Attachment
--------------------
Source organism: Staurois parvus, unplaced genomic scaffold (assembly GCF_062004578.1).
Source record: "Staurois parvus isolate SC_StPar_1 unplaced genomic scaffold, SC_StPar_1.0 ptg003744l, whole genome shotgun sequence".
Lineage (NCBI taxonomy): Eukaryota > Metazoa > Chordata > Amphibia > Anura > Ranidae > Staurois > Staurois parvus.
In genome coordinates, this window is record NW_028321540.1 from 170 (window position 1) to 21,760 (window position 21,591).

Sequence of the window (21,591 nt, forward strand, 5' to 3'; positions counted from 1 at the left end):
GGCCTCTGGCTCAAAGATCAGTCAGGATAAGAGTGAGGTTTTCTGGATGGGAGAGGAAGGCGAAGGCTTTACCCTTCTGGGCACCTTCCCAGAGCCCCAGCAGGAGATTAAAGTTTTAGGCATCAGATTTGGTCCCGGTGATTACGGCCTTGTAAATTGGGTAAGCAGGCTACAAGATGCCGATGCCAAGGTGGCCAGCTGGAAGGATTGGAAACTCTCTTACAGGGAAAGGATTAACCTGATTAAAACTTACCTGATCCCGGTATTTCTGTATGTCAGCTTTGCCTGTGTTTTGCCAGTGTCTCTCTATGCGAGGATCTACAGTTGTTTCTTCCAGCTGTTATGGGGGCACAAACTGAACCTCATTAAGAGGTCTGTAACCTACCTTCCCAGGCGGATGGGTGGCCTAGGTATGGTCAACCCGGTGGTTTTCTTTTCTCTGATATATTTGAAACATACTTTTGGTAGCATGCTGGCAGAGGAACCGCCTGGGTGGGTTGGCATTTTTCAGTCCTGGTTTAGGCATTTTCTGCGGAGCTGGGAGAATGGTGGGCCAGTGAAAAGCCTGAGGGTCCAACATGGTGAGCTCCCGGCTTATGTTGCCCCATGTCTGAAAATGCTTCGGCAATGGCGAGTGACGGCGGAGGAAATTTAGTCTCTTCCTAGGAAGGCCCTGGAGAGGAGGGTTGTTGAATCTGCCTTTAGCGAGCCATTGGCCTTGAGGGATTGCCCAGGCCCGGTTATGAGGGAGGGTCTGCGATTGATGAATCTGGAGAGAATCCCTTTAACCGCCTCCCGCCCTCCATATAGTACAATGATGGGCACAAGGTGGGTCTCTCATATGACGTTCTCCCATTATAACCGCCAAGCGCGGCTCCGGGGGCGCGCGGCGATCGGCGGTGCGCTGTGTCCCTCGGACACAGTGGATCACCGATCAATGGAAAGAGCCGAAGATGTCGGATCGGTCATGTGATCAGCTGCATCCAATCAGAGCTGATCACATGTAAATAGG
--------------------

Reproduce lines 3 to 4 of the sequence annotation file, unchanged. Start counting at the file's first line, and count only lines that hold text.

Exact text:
Lineage (NCBI taxonomy): Eukaryota > Metazoa > Chordata > Amphibia > Anura > Ranidae > Staurois > Staurois parvus.
In genome coordinates, this window is record NW_028321540.1 from 170 (window position 1) to 21,760 (window position 21,591).